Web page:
Bousquet J, Anto JM, Bachert C, Haahtela T, Zuberbier T, Czarlewski W, Bedbrook A, Bosnic-Anticevich S, Walter Canonica G, Cardona V, ElisioCosta, Cruz AA, Erhola M, Fokkens WJ, Fonseca JA, Illario M, CarlosIvancevich J, Jutel M, Klimek L, PiotrKuna, Kvedariene V, Le L, Larenas-Linnemann D, Laune D, Lourenço OM, Melén E, Mullol J, Niedoszytko M, Odemyr M, Okamoto Y, Papadopoulos NG, Patella V, Pfaar O, Pham-Thi N, Rolland C, Samolinski B, Sheikh A, Sofiev M, SuppliUlrik C, Todo-Bom A, Tomazic PV, Toppila-Salmi S, Tsiligianni I, Valiulis A, Valovirta E, Ventura M-T, Walker S, Williams S, Yorgancioglu A, Agache I, Akdis CA, Almeida R, Ansotegui IJ, Annesi-Maesano I, Arnavielhe S, Basagaña X, Bateman E, Bédard A, Bedolla-Barajas M, Becker S, Bennoor KS, Benveniste S, Bergmann KC, Bewick M, Bialek S, Billo N, Bindslev-Jensen C, Bjermer L, Blain H, Bonini M, Bonniaud P, Bosse I, Bouchard J, Boulet LP, Bourret R, Boussery K, Braido F, Briedis V, Briggs A, Brightling CE, JanBrozek, Brusselle G, Brussino L, Buhl R, Buonaiuto R, Calderon MA, Camargos P, Camuzat T, Caraballo L, Carriazo AM, Carr W, Cartier C, Casale T, Cecchi L, Cepeda Sarabia AM, Chavannes N, Chkhartishvili E, Chu DK, Cingi C, Correia de Sousa J, Costa DJ, Courbis AL, Custovic A, Cvetkosvki B, D'Amato G, da Silva J, Dantas C, Dokic D, Dauvilliers Y, De Feo G, De Vries G, Devillier P, Di Capua S, Dray G, Dubakiene R, Durham SR, Dykewicz M, Ebisawa M, Gaga M, El-Gamal Y, Heffler E, Emuzyte R, Farrell J, Fauquert J-L, Fiocchi A, Fink-Wagner A, Fontaine J-F, Fuentes Perez JM, Gemicioğlu B, Gamkrelidze A, Garcia-Aymerich J, Gevaert P, Gomez M, González Diaz S, Gotua M, Guldemond NA, Guzmán M-A, Hajjam J, Huerta Villalobos YR, Humbert M, Iaccarino G, Ierodiakonou D, TomohisaIinuma, Jassem E, Joos G, Jung K-S, Kaidashev I, Kalayci O, Kardas P, Keil T, Khaitov M, Khaltaev N, Kleine-Tebbe J, Kouznetsov R, Kowalski ML, Kritikos V, Kull I, La Grutta S, Leonardini L, Ljungberg H, Lieberman P, Lipworth B, Lodrup Carlet al., 2020, ARIA digital anamorphosis: Digital transformation of health and care in airway diseases from research to practice., Allergy, ISSN: 0105-4538

Digital anamorphosis is used to define a distorted image of health and care that may be viewed correctly using digital tools and strategies. MASK digital anamorphosis represents the process used by MASK to develop the digital transformation of health and care in rhinitis.It strengthens the ARIA change management strategy in the prevention and managementof airway disease. The MASK strategy is based on validated digital tools. Using the MASK digital tool and the CARAT online enhanced clinical framework, solutions for practical steps of digital enhancement of care are proposed.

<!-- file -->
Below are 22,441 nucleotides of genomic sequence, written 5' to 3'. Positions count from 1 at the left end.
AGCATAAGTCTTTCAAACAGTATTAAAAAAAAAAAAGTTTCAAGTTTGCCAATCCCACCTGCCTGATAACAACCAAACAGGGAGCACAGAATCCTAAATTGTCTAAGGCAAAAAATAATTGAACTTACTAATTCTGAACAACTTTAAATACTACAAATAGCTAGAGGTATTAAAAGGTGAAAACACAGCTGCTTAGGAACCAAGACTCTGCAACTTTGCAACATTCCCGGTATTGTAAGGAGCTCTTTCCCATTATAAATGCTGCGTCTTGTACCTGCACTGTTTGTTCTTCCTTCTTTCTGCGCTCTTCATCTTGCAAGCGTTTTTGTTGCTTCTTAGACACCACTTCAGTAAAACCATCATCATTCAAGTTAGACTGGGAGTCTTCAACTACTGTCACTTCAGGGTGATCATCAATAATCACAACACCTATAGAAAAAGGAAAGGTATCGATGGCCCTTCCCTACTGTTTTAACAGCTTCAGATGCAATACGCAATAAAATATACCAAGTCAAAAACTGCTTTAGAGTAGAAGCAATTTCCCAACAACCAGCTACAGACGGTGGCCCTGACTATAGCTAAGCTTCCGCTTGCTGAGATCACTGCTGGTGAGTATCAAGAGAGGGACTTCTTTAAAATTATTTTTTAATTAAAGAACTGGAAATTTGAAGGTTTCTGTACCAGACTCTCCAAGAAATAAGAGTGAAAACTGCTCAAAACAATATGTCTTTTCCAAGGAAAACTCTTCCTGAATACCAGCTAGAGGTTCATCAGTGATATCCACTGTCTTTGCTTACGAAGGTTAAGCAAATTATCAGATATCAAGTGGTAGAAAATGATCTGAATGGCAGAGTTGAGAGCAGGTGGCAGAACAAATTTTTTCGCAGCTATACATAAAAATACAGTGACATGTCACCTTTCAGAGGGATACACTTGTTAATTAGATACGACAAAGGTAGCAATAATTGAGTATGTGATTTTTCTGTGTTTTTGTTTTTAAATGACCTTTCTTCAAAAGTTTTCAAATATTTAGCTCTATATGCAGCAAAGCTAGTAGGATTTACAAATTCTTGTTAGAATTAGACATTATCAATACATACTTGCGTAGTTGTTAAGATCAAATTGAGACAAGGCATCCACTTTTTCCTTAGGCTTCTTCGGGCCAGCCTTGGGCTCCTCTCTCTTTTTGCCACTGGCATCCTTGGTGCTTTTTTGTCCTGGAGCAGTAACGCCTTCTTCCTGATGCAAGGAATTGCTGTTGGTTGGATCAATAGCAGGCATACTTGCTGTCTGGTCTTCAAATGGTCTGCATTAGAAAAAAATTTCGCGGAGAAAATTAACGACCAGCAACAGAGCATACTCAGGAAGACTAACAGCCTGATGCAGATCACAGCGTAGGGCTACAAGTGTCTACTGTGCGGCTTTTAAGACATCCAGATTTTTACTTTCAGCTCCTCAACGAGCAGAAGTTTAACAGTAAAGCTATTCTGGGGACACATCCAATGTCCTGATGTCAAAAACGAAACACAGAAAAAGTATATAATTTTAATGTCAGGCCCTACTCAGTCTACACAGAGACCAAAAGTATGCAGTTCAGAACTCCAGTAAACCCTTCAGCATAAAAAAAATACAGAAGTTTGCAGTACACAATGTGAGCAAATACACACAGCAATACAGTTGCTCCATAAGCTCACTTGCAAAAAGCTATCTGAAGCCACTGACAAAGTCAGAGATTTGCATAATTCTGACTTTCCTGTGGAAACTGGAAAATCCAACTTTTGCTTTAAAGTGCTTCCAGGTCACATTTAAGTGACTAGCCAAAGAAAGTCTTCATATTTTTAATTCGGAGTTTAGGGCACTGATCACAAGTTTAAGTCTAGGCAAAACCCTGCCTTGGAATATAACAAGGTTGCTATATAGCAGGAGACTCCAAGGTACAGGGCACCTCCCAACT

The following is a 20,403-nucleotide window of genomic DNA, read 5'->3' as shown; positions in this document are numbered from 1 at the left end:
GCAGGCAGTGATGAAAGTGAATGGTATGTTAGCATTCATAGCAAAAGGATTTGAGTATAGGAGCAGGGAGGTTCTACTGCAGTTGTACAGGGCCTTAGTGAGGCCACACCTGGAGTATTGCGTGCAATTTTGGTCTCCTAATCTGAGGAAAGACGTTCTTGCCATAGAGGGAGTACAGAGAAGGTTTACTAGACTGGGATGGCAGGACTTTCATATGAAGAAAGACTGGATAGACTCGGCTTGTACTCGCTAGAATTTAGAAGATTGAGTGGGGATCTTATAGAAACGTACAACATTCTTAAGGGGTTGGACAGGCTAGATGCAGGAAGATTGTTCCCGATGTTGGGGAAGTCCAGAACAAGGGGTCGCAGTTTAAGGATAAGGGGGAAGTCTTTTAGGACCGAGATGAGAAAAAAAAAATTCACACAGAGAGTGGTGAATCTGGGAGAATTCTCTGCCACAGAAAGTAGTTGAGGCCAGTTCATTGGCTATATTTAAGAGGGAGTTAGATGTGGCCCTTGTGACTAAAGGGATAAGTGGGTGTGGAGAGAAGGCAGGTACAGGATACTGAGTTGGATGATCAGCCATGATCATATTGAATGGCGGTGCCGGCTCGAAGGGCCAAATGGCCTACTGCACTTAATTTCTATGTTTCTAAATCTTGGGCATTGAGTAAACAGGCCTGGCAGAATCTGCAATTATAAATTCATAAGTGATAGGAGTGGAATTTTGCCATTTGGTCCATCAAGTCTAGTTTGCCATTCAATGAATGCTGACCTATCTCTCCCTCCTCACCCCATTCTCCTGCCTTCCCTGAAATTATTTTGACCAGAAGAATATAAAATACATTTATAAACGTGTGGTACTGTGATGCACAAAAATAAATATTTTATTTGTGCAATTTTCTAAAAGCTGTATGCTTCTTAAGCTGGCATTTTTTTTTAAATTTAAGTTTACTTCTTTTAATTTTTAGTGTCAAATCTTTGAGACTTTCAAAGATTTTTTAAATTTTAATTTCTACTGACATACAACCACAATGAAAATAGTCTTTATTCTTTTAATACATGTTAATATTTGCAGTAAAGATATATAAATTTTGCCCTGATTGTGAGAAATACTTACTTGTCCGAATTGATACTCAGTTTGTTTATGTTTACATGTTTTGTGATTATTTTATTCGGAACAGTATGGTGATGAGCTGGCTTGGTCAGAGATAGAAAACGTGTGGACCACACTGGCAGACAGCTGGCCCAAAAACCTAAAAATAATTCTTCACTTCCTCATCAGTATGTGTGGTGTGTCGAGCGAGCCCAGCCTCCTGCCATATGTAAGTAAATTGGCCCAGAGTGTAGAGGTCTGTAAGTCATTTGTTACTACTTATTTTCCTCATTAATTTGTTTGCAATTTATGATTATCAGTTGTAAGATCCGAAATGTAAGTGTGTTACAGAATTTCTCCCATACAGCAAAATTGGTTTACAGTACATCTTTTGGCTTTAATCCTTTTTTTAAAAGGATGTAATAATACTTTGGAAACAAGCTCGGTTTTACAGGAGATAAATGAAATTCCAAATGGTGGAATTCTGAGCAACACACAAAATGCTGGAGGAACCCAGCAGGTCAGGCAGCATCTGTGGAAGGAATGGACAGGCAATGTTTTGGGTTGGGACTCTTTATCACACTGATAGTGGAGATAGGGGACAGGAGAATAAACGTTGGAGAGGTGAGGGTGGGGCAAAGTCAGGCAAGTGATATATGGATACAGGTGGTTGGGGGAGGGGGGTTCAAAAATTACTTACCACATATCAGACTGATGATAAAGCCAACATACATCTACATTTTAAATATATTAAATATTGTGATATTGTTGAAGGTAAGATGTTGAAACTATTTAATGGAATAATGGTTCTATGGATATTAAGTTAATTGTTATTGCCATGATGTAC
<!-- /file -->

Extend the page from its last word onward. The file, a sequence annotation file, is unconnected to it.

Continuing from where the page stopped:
Journal article

Thyssen JP, Ahluwalia TS, Paternoster L, Ballardini N, Bergstrom A, Melen E, Chawes BL, Stokholm J, Hourihane JO, O'Sullivan DM, Bager P, Melbye M, Bustamante M, Torrent M, Esplugues A, Duijts L, Hu C, Elbert NJ, Pasmans SGMA, Nijsten TEC, Von Berg A, Standl M, Schikowski T, Herberth G, Heinrich J, Lee Y-A, Marenholz I, Lau S, Curtin JA, Simpson A, Custovic A, Pennell CE, Wang CA, Holt PG, Bisgaard H, Bonnelykke Ket al., 2020, Interaction between filaggrin mutations and neonatal cat exposure in atopic dermatitis, Allergy, Vol: 75, Pages: 1481-1485, ISSN: 0105-4538

Journal article

Mathioudakis AG, Custovic A, Deschildre A, Ducharme FM, Kalayci O, Murray C, Garcia AN, Phipatanakul W, Price D, Sheikh A, Agache I, Bacharier L, Bonini M, Castro-Rodriguez JA, De Carlo G, Craig T, Diamant Z, Feleszko W, Ierodiakonou D, Gern JE, Grigg J, Hedlin G, Hossny EM, Jartti T, Kaplan A, Lemanske RF, Le Souef P, Makela MJ, Matricardi PM, Miligkos M, Morais-Almeida M, Pite H, Pitrez PMC, Pohunek P, Roberts G, Sanchez-Garcia S, Tsiligianni I, Turner S, Winders TA, Wong G, Xepapadaki P, Zar HJ, Papadopoulos NGet al., 2020, Research priorities in pediatric asthma: results of a global survey of multiple stakeholder groups by the Pediatric Asthma in Real Life (PeARL) Think Tank, Journal of Allergy and Clinical Immunology: In Practice, Vol: 8, Pages: 1953-1960.e9, ISSN: 2213-2198